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The Real Cost of Using A Recruitment Agency

The Real Cost of Using A Recruitment Agency

“Company X saved itself $1m in recruitment fees last year by buying its HR team a new whizz bang, techno gadget thing !”

Another day, another article or comment BTL, (surprisingly almost always from someone who stands to gain from this switch), about the cost of using an agency versus doing it yourself.  They will wax lyrical and completely objectively of course, about the virtues of in-house recruiters using new technology, employee referrals, social media strategies and campaigns, employee engagement programmes, even the humble old cheap as chips job board if necessary. Anything at all other than using an “expensive and old fashioned recruitment agency”.

Then they will then outline how this month’s new ATS or the next “this really will change the way we recruit” model , guarantees a constant stream of scrubbed and groomed top recruits to the employer’s door, merely at the click of a button.

Biased recruiters (like me) will always argue against this in the usual way ……………

“It is hugely simplistic to compare the naked cost of a recruitment fee against a supposedly lower (but usually hidden and ongoing) cost of an in-house recruitment operation OR


“You are not going to get the best candidate in the market, just the best one on the market”…………


I’ll leave it there as we all know this speech verbatim I am sure. All of that is of course true but is the subject for a different blog perhaps.

But how about if we look at this in a very different way entirely ? I am going to borrow from the Freakonomics school of thought and try and think a bit more laterally about what seems a very straightforward proposition.

If the vast majority of recruiters work on a contingent basis – no placement, no  fee – then they will inevitably spend a large part of their work time earning no money at all.

Of course when they make a placement , they make a fee and it is usually a big enough fee to offset all the work that is done free of charge on other non-placements. Now as a recruiter I (and those readers who are also recruiters) are used to that offset and accept it as the nature of the game. Sure it niggles on occasion, yes we cast covetous glances at other professions and models* and wonder. More often than not we simply shrug it off and move on.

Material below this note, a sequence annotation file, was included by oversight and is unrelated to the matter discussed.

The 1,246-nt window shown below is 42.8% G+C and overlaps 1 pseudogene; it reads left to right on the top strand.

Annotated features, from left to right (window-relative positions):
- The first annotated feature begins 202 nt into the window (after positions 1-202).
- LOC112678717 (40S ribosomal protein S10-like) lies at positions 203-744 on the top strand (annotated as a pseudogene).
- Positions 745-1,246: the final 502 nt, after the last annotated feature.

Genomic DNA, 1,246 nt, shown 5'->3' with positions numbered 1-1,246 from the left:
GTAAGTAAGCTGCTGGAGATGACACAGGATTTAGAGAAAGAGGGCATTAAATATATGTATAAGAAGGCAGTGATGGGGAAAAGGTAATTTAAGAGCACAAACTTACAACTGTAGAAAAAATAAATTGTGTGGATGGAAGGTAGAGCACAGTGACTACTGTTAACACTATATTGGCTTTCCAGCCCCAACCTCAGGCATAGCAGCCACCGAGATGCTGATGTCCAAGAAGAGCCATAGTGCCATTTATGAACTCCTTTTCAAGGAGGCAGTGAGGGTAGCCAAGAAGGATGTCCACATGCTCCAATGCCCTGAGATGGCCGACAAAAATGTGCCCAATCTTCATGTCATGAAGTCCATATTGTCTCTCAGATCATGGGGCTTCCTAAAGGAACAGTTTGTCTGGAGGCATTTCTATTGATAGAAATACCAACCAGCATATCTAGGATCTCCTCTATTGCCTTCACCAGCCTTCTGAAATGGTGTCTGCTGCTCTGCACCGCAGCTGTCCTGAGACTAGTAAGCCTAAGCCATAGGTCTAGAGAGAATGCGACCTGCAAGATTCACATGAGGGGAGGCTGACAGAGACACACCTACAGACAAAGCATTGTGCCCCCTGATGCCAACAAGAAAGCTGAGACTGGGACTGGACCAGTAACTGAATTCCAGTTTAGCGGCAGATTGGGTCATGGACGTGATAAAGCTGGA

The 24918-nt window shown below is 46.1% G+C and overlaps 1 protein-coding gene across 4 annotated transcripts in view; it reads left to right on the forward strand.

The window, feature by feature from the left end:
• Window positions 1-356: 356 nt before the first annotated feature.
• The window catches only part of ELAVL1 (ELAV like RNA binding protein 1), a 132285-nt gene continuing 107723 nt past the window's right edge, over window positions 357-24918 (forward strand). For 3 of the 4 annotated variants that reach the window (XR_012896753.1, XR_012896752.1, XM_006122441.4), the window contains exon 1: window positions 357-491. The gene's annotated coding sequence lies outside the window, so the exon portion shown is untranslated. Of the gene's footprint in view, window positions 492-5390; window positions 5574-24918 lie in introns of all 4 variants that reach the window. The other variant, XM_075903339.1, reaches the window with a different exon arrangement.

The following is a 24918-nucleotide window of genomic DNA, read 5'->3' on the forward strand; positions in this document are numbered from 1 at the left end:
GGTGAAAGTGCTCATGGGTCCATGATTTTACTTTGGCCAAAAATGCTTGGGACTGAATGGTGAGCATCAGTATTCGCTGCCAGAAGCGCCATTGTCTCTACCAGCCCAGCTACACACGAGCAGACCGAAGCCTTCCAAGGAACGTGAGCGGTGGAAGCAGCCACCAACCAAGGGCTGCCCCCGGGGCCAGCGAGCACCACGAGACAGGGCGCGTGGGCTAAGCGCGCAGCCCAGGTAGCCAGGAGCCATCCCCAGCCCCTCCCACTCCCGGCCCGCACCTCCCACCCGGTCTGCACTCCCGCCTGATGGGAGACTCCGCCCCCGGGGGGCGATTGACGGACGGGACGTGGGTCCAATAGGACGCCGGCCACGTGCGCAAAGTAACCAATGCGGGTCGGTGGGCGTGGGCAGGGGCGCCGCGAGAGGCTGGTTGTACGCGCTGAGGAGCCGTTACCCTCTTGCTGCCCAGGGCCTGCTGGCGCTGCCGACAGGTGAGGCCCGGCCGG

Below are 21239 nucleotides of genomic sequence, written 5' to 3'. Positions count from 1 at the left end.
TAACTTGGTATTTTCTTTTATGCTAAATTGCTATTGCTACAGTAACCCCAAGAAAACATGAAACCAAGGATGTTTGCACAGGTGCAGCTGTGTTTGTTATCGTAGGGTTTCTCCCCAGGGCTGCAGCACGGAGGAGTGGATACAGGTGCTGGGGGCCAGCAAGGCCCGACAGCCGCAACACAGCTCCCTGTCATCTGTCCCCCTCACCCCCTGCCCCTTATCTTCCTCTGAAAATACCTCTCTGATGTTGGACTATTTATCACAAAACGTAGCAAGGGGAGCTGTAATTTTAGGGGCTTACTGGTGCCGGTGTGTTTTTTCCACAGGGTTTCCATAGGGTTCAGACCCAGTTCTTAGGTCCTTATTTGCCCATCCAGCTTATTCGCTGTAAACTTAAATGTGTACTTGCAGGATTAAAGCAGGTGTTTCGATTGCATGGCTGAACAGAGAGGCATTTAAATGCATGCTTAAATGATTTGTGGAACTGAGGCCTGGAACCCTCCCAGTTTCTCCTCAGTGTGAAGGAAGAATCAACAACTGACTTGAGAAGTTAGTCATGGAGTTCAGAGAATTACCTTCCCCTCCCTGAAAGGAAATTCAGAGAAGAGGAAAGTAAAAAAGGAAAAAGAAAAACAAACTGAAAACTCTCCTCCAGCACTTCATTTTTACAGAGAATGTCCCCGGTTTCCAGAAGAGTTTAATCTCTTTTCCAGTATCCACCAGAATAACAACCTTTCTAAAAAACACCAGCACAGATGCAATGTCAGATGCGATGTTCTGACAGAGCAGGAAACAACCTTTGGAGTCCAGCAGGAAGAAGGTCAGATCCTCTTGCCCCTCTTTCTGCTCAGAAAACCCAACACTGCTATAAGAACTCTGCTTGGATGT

*Of course there are retained recruiters out there but they are far fewer in number than the contingents and in some sectors – including mine – would be bordering on non-existent.

But I think we are missing a trick here in terms of how we justify our service in these financially cautious times. Recruiters actually provide huge value to an employer many, many times over a year, irrespective of how many placements are actually secured. And I am not even talking about the extra services we normally highlight – market intelligence, salary guidance, generic candidate feedback on that company etc etc . There is something much more valuable that we provide multiple times throughout a year but to my (and perhaps your) shame, do we really make our clients aware of what they get from us ?   

Let me construct an example that shows what I mean ……..

In January one year , XXX Media Company briefs Blade Recruitment to find them a great media sales person. I work through my network and am quickly able to source and select 10 possible candidates. I then narrow the 10 down to let’s say 3 candidates that I short list for interview. The 3 all have first interviews and 2 make it through to the final interview. XXX wants me to reference check and pre-negotiate the package with both candidates and based on those discussions, they then make an offer to one of my candidates. I then put the offer to the candidate, handle the final negotiations around the package and ultimately secure a signed agreement to the offer. One new recruit duly secured.